On Fire

kangaroo fireBlazing sights and sounds dominate the news.  Very young readers may have “tuned out” the U.S. impeachment firestorms, but the vivid, heartrending images of Australia’s animals burned in that country’s worst-ever firestorm season are unforgettable.  These wildfires sparked just as California’s recent blazes came under control . . . for now.  Incredibly, some political leaders in both countries still deny the impact of climate change on increased wildfires.  With Australia’s firestorm season still only half over, today is an apt time to spotlight the impact of fires on people as well as animals.  (I also have a personal interest here, with good acquaintances in Australia and a son in California.)  So today I look at relevant picture and chapter books aimed at young readers and a memorable graphic novel that will appeal best to readers teen and up.

Wildfire MaurerEarly elementary readers will appreciate the simple text in just-published The World’s Worst Wildfires (2019).  Author Tracy Nelson Maurer also serves this audience well by providing historical as well global examples of wildfires notable for their duration, scope, and impact.  Firefighting is briefly mentioned here, but it is not the focus of this primarily photograph-illustrated book, part of “The World’s Worst Disasters” series.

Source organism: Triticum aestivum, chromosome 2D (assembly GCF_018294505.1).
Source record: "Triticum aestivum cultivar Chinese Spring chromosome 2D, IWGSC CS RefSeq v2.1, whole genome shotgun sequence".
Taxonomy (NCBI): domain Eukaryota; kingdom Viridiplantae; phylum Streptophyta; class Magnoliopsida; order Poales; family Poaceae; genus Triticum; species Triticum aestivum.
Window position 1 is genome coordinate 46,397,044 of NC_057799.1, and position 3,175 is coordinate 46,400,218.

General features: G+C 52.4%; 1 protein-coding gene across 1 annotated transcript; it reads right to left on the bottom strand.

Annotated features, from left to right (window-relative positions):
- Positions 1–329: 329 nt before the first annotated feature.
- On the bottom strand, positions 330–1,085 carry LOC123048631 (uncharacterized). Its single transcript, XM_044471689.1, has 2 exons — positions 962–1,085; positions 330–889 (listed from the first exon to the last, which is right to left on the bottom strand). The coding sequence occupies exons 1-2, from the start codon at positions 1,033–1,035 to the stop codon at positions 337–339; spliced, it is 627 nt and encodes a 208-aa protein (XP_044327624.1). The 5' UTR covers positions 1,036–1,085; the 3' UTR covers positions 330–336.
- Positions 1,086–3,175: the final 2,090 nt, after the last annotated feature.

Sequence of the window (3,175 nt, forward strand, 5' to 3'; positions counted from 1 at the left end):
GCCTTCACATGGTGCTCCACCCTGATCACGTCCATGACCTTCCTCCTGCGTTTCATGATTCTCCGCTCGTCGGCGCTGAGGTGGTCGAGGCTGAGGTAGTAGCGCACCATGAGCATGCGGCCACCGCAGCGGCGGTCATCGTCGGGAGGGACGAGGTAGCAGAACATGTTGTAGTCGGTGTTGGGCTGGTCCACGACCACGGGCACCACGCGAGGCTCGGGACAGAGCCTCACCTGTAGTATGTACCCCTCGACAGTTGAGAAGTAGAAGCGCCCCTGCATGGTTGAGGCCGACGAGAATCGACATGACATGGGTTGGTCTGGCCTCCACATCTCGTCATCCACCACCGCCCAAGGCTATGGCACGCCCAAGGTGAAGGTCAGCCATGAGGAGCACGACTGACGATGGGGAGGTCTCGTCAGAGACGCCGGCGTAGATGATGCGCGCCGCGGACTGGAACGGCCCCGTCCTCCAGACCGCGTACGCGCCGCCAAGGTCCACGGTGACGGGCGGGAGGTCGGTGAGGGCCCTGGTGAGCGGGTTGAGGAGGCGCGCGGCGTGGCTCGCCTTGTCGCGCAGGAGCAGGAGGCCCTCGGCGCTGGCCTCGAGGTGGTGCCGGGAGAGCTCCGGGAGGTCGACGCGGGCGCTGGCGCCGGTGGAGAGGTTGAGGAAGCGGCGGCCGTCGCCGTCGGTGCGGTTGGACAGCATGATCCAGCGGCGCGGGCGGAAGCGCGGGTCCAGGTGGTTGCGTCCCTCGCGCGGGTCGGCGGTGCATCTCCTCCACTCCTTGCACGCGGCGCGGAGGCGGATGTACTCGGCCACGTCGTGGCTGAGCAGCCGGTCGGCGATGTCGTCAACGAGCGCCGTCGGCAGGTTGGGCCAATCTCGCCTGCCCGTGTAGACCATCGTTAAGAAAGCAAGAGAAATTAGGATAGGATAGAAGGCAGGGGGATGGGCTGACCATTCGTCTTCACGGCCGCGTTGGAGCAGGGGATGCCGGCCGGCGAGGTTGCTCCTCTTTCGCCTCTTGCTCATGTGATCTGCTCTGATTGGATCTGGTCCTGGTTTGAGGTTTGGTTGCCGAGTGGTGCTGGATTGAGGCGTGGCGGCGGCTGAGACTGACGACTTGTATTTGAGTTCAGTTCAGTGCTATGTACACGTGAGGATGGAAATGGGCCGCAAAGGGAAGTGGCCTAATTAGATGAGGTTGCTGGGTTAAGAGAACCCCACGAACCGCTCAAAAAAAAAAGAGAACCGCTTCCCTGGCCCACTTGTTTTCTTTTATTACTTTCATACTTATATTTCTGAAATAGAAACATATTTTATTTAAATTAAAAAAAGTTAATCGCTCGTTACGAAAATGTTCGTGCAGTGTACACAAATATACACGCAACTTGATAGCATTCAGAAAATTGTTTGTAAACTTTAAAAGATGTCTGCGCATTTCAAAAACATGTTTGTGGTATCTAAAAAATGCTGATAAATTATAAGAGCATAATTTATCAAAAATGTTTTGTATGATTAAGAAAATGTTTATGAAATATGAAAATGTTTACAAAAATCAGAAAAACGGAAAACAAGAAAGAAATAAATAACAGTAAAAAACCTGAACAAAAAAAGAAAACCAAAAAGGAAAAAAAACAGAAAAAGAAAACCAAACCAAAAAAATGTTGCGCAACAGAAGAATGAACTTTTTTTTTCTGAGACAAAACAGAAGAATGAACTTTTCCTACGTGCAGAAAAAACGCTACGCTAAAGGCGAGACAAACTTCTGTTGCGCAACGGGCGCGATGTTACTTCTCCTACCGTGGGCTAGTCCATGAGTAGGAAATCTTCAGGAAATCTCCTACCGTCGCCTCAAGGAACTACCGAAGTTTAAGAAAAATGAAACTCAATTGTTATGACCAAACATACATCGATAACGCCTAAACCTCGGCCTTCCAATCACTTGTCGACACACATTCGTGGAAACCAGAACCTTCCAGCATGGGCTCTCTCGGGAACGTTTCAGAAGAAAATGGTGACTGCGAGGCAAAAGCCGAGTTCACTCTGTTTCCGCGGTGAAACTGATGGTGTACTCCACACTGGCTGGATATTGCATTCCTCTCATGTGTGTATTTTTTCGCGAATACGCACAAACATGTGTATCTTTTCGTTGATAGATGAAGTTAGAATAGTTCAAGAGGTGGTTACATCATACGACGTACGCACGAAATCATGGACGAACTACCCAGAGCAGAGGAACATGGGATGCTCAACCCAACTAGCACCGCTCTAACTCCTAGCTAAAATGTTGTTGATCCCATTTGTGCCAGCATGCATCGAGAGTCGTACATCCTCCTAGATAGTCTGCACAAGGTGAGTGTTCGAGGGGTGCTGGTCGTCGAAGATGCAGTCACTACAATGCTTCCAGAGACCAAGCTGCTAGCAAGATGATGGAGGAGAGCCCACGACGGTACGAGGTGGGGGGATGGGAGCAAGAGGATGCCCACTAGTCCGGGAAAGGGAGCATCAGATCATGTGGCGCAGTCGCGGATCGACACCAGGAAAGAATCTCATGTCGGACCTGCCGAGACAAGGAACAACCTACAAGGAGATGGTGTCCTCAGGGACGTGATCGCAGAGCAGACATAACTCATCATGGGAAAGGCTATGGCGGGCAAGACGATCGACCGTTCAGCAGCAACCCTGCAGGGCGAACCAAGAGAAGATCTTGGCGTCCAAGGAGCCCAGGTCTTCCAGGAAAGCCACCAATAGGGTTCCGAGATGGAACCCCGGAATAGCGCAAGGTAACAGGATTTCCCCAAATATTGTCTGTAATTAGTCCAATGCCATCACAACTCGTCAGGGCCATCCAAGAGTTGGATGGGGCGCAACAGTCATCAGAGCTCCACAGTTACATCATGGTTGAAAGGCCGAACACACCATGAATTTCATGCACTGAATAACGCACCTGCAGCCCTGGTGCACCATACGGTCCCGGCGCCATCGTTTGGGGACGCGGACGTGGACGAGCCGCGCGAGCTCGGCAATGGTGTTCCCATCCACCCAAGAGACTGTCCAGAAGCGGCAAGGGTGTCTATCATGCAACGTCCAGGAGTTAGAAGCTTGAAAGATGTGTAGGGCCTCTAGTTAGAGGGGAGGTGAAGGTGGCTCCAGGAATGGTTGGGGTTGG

Little SmokeyLittle Smokey (2019), on the other hand, is all about firefighting!  Author/illustrator Robert Neubecker’s vividly colored drawings heighten the adventures of a team of anthropomorphized airplanes, each with its own role in curtailing wildfires.  Neubecker’s storyline shows how a “young,” small plane perseveres, discovering her place on this team and along the way earning the name “Little Smokey.”  The cartoon-like features of people as well as airplanes here belie the relative sophistication of Neubecker’s visual storytelling: double spread pages emphasize dramatic moments while inserted panels and panel-free, montaged images move the action along briskly.  Planes swoop and swerve, dive and dash.  Rich, dense color is achieved by combining watercolor with digital illustration atop the initial pencil drawings.